The Jews were careful to observe this eighth day, Genesis 17:11-12.

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Hawker, Robert, D.D. "Commentary on Leviticus 12:3". "Hawker's Poor Man's Commentary". https://www.studylight.org/commentaries/pmc/leviticus-12.html. 1828.

John Trapp Complete Commentary

Leviticus 12:3 And in the eighth day the flesh of his foreskin shall be circumcised.

Ver. 3. And in the eighth day.] {See Trapp on "Genesis 17:13"} {See Trapp on "Genesis 17:14"}

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Trapp, John. "Commentary on Leviticus 12:3". John Trapp Complete Commentary. https://www.studylight.org/commentaries/jtc/leviticus-12.html. 1865-1868.

Matthew Poole's English Annotations on the Holy Bible

Which law is here repeated, because the woman’s uncleanness lasting for seven days, was one, though not the only, reason why the child’s circumcision was put off till the eighth day.

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Poole, Matthew, "Commentary on Leviticus 12:3". Matthew Poole's English Annotations on the Holy Bible. https://www.studylight.org/commentaries/mpc/leviticus-12.html. 1685.

Expositor's Bible Commentary

THE ORDINANCE OF CIRCUMCISION

Leviticus 12:3

"And in the eighth day the flesh of his foreskin shall be circumcised."

Although the rite of circumcision here receives a new and special sanction, it had been appointed long before by God as the sign of His covenant with Abraham. {Genesis 17:10-14} Nor was circumcision, probably, even then a new thing. That the ancient Egyptians practised it is well known; so also did the Arabs and Phoenicians; in fact, the custom has been very extensively observed, not only by nations with whom the Israelites came in contact, but by others who have not had, in historic times, connection with any civilised peoples; as, for example, the Congo negroes, and certain Indian tribes in South America.

The fundamental idea connected with circumcision, by most of the peoples who have practised it, appears to have been physical purification; indeed, the Arabs call it by the name tatur, which has this precise meaning. And it deserves to be noticed that for this idea regarding circumcision there is so much reason in fact, that high medical authorities have attributed to it a real hygienic value, especially in warm climates.

No one need feel any difficulty in supposing that this common conception attached to the rite also in the minds of the Hebrews. Rather all the more fitting it was, if there was a basis in fact for this familiar opinion, that God should thus have taken a ceremony already known to the surrounding peoples, and in itself of a wholesome physical effect, and constituted it for Abraham and his seed a symbol of an analogous spiritual fact; namely, the purification of sin at its fountainhead, the cleansing of the evil nature with which we all are born. It should be plain enough that it makes nothing against this as the true interpretation of the rite, even if that be granted which some have claimed, that it has had, in some instances, a connection with the phallic worship so common in the East, or that it has been regarded by some as a sacrificial ceremony. Only the more noteworthy would it thus appear that the Hebrews should have held strictly to that view of its significance which had a solid basis in physical fact, -a fact, moreover, which made it a peculiarly fitting symbol of the spiritual grace which the Biblical writers connect with it. For that it was so regarded by them will not be disputed. In this very book {Leviticus 26:41} we read of an "uncircumcised heart"; as also in Deuteronomy, the prophecies of Jeremiah and Ezekiel, and other books of Scripture.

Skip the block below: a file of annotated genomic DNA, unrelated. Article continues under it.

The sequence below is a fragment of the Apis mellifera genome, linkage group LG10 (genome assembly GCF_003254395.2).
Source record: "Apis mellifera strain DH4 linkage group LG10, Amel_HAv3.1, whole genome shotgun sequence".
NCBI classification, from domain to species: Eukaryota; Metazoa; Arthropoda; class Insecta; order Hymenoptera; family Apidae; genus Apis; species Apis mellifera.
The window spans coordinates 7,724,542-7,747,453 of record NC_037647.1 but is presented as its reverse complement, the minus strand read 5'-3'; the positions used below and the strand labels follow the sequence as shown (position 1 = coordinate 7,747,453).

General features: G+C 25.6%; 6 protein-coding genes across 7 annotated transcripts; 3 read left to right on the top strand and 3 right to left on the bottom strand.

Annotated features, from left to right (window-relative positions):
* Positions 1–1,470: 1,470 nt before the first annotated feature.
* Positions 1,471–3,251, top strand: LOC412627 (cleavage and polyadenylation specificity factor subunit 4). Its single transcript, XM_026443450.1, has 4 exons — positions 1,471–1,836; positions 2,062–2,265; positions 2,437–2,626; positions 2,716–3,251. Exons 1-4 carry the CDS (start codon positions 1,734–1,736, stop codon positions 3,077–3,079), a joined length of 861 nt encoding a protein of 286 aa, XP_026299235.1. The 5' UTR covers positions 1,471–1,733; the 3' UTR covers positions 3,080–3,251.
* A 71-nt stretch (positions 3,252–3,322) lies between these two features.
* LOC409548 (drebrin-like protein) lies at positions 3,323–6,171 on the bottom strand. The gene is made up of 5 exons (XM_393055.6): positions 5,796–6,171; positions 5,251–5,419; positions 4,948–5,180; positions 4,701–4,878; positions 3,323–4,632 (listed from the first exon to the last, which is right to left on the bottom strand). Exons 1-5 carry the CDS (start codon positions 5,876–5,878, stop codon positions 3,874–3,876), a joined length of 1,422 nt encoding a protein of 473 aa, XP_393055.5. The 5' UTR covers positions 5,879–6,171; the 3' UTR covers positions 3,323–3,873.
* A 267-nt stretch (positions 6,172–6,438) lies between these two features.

All this, as intimating the signification of circumcision as here enjoined, is further established by the New Testament references. Of these the most formal is perhaps that in Colossians 2:10-11, where we read that believers in Christ, in virtue of their union with Him in whom the unclean nature has been made clean, are said to be "circumcised with a circumcision not made with hands, in the putting off of the body of the flesh, in the circumcision of Christ"; so that Paul elsewhere writes to the Philippians: {Philippians 3:3} "We are the circumcision, who worship by the Spirit of God, and glory in Christ Jesus, and have no confidence in the flesh."